By PAULA TRACY, InDepthNH.org
CONCORD – Gov. Chris Sununu provided an update on the rollout of the first COVID-19 vaccines that arrived Monday, on how he is directing the last of the unspent CARES Act relief money, and he took questions from the media at his weekly pandemic briefing on Thursday.
It came as the state reported four new deaths, and 872 new daily cases along with 284 current hospitalizations from the virus, according to Dr. Beth Daly, chief of the Bureau of Infectious Disease Control.
Currently, there are 6,928 active cases of COVID-19 in the state. About 8,000 people are tested each day with about 9 percent testing positive, Daly said.
How Many Legislators Test Positive
Sununu was asked how many individuals connected with the State House have tested positive for COVID-19 in the wake of House Speaker Dick Hinch’s death to the virus last week, Speaker Pro Tem Kimberly Rice contracting the virus, reports of staff and legislators testing positive, some from events and some from being in contact at the State House.
Sununu said that number is not public information.
“I don’t get a running tally,” Sununu said, “I know a couple of staffers because I know them personally,” but he said he had no tally and it is private information.
Some legislators are concerned that the State House may be the location of a super-spreader because some GOP lawmakers do not wear masks, the governor was told, but he insisted that events, not locations are super-spreaders.
About 80 GOP House members didn’t wear a face mask Dec. 2 on Organization Day and four reportedly tested positive after a GOP caucus gathering in Manchester Nov. 20, but the state has refused to provide a total number of positive-testing legislators.
Sununu stressed, as he did last week, however, that public officials need to make provisions to keep people healthy and that includes offering remote access to in-person events, requiring the wearing of masks as is part of the state mask mandate and that meeting locations adhere to social distancing guidelines.
Lori Shibinette, commissioner for the state Department of Health and Human Services, said eight new outbreaks were reported at The Arbors of Bedford, The Birch Clipper Harbor Cedar Health Care Center, Community Bridges in Concord, Country Village Center, Harris Hill Center, Merrimack County Jail, Mount Prospect Academy, Seacoast Treatment Center and the Strafford County Jail.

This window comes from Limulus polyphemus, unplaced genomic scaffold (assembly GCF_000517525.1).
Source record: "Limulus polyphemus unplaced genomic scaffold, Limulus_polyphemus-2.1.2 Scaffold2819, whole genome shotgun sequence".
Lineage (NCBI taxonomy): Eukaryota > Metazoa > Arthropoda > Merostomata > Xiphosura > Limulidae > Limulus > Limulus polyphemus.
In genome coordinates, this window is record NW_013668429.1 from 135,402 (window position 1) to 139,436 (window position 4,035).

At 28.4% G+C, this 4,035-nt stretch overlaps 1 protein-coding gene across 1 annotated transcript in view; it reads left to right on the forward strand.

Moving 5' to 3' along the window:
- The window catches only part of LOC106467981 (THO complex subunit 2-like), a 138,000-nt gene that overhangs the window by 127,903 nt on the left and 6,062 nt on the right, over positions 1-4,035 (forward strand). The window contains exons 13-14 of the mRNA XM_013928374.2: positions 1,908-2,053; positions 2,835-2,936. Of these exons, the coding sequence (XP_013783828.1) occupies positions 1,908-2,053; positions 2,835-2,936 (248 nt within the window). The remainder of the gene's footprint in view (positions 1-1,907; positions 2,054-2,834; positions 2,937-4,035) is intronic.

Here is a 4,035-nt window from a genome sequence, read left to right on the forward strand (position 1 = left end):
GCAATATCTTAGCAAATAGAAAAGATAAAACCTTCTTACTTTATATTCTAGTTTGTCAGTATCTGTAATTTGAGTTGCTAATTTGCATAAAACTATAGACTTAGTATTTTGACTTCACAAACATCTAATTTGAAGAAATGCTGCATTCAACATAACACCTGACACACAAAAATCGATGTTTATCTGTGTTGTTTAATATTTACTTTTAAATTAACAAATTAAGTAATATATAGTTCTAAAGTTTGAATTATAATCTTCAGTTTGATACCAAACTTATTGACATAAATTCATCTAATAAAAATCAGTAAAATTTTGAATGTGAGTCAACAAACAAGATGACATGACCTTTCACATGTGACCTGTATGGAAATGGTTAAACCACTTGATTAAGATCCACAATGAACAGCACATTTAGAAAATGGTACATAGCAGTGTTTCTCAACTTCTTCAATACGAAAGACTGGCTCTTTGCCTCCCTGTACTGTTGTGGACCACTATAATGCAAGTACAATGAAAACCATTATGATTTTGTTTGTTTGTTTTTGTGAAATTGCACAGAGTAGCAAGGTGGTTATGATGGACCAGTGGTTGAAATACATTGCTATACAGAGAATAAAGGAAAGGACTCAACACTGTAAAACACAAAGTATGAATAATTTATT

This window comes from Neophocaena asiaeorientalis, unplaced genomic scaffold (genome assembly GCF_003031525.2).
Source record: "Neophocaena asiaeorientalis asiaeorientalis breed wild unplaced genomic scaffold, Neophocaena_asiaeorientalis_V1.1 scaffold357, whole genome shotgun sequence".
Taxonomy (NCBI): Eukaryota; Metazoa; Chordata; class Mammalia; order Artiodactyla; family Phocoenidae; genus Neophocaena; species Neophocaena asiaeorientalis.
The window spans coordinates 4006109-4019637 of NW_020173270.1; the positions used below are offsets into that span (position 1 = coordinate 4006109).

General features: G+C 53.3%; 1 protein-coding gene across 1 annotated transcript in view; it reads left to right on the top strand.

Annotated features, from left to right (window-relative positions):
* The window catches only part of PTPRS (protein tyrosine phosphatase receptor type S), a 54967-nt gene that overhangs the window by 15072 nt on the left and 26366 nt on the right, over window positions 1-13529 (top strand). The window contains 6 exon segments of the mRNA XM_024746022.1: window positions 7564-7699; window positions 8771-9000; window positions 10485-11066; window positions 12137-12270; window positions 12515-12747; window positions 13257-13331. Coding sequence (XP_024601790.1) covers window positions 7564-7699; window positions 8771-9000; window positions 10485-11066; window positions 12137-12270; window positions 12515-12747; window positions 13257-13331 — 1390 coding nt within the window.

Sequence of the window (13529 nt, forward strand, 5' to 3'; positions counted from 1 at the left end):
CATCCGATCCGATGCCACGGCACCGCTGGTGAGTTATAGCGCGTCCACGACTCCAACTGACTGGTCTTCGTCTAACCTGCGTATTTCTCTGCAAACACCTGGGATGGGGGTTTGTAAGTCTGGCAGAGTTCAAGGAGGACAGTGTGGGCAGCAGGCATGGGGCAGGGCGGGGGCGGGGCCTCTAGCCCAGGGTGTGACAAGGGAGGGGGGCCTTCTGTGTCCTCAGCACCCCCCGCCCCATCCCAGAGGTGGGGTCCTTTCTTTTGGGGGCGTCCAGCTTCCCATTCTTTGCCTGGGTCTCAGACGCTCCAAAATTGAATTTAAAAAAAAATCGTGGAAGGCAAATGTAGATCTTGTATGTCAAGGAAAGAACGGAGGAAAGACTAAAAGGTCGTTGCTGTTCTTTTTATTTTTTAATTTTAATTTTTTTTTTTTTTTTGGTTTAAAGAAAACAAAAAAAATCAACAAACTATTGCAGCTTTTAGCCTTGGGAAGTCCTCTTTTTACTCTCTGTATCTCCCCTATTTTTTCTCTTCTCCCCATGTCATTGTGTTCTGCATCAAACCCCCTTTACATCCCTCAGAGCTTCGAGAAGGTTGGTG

The state also closed out four outbreaks at congregate living facilities Thursday.
It will take a few months for all residents to get a vaccine but the rollout has begun, although there will not be as many vaccines as initially hoped for, Sununu conceded.
As of Thursday, however, 3,155 doses of the vaccine have been administered and among those, 901 have gone to front-line health-care workers.
While the state was hoping to receive about 12,000 doses of the Pfizer vaccine each week, Sununu said all states will see fewer due to production issues and the state should receive about 9,000 doses a week.
“It’s a safe vaccine,” Sununu said, “and we are on a positive path here.”
He congratulated the state’s Public Health staff for keeping up the speed and schedule for vaccinations in spite of a Nor’easter that dropped a foot or more of snow Thursday.
Daly said those who are caring directly for patients of COVID-19 are the first to receive the vaccine. It is up to the hospitals themselves to review who to vaccinate first, with some suggestions coming from the state. For example, she said, the emergency departments often see the cases first.
All of Phase one individuals considered of the highest priority – 100,000 in all – should have their second shot by the end of January, Sununu said.
Both the Pfizer and the Moderna vaccines will require a primary shot and a booster within several weeks. Next week, long-term care facilities are preparing to distribute the vaccine to its residents and staff.